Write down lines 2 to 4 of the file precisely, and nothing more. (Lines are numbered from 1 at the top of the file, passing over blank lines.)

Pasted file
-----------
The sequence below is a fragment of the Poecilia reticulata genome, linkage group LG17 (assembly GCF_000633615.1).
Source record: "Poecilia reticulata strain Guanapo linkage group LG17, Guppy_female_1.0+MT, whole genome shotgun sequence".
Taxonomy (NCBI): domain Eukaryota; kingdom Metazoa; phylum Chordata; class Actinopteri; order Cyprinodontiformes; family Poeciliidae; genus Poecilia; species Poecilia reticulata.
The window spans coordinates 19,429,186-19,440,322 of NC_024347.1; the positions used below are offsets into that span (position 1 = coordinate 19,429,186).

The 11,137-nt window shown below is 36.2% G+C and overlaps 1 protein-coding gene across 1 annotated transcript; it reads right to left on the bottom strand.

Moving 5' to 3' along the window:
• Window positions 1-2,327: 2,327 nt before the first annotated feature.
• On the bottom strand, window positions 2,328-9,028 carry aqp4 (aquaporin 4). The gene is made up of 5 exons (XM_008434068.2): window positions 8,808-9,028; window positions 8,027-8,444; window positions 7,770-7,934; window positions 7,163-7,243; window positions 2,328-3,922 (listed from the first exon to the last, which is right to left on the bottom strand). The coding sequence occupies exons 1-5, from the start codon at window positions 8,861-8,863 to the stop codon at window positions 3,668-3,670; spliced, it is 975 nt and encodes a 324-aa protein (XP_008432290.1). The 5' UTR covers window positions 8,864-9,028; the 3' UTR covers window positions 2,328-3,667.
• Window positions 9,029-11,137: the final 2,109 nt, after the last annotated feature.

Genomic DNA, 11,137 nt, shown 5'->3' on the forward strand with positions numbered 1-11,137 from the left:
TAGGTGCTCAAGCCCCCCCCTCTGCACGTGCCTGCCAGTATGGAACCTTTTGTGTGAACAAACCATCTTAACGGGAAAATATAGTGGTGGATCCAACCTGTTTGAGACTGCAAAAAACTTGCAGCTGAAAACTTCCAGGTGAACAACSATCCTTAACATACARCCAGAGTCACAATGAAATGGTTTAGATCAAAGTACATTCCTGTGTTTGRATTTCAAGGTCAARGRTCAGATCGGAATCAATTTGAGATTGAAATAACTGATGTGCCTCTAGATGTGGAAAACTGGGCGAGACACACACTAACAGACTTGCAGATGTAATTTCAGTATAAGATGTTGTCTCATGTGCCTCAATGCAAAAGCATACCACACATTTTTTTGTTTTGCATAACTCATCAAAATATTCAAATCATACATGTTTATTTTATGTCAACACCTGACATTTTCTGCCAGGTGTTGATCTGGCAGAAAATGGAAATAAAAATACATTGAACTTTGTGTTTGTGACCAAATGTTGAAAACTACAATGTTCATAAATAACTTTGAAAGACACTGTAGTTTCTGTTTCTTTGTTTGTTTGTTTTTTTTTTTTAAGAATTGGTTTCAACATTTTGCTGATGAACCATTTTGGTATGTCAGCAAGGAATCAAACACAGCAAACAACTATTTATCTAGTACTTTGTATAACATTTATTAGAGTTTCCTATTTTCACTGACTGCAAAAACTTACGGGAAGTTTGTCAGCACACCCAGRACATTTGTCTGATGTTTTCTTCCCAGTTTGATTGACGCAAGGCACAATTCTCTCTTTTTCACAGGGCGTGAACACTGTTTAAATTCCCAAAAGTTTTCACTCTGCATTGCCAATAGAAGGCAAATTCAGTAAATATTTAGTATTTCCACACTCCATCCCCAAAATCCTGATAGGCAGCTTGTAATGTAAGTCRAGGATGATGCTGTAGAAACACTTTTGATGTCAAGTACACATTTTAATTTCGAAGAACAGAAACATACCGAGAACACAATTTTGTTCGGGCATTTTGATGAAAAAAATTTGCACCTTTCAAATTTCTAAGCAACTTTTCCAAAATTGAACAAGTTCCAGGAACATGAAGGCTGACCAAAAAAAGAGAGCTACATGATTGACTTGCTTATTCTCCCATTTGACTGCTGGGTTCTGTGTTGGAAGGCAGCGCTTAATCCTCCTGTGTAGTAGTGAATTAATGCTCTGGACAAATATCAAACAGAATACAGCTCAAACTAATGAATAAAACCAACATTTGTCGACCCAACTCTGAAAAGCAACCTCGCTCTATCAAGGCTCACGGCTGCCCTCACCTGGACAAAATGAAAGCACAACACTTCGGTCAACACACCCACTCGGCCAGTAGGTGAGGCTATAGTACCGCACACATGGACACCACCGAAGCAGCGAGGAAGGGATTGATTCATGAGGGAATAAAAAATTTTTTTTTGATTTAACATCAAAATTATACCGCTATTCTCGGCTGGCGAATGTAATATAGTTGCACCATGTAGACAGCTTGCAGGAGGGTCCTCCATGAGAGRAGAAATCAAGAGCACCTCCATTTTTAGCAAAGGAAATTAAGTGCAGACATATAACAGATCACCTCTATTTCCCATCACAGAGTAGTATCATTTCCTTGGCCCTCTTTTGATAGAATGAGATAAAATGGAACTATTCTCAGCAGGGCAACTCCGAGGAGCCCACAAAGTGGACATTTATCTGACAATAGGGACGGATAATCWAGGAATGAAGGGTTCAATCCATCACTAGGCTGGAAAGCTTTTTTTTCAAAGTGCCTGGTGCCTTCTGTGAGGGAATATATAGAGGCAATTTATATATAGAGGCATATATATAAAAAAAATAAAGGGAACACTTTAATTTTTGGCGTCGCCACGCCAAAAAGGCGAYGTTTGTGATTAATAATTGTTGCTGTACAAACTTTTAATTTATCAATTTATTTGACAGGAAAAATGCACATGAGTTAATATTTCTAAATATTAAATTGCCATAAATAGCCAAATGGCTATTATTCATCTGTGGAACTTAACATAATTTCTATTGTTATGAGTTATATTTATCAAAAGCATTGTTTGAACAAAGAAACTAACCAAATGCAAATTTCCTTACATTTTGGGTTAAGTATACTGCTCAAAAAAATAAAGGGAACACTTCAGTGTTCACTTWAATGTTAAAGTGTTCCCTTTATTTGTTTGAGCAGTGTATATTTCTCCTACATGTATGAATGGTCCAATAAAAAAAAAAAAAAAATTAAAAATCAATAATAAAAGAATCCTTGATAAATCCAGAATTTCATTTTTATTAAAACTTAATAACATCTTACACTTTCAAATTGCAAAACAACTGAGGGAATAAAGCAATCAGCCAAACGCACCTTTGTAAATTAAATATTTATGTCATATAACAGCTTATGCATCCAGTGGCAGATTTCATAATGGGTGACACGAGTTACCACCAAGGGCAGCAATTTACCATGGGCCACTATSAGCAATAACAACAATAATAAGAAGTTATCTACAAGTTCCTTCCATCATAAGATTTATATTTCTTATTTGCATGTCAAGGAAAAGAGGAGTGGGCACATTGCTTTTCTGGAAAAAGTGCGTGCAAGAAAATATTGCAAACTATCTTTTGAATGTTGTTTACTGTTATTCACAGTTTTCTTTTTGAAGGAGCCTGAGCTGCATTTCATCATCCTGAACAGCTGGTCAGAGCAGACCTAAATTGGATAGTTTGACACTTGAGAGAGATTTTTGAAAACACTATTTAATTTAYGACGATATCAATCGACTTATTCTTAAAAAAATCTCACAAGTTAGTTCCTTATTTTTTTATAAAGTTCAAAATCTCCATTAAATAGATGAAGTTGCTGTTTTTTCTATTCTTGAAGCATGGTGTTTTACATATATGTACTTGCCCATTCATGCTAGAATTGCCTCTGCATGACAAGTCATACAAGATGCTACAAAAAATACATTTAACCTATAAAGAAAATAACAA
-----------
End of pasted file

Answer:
Source record: "Poecilia reticulata strain Guanapo linkage group LG17, Guppy_female_1.0+MT, whole genome shotgun sequence".
Taxonomy (NCBI): domain Eukaryota; kingdom Metazoa; phylum Chordata; class Actinopteri; order Cyprinodontiformes; family Poeciliidae; genus Poecilia; species Poecilia reticulata.
The window spans coordinates 19,429,186-19,440,322 of NC_024347.1; the positions used below are offsets into that span (position 1 = coordinate 19,429,186).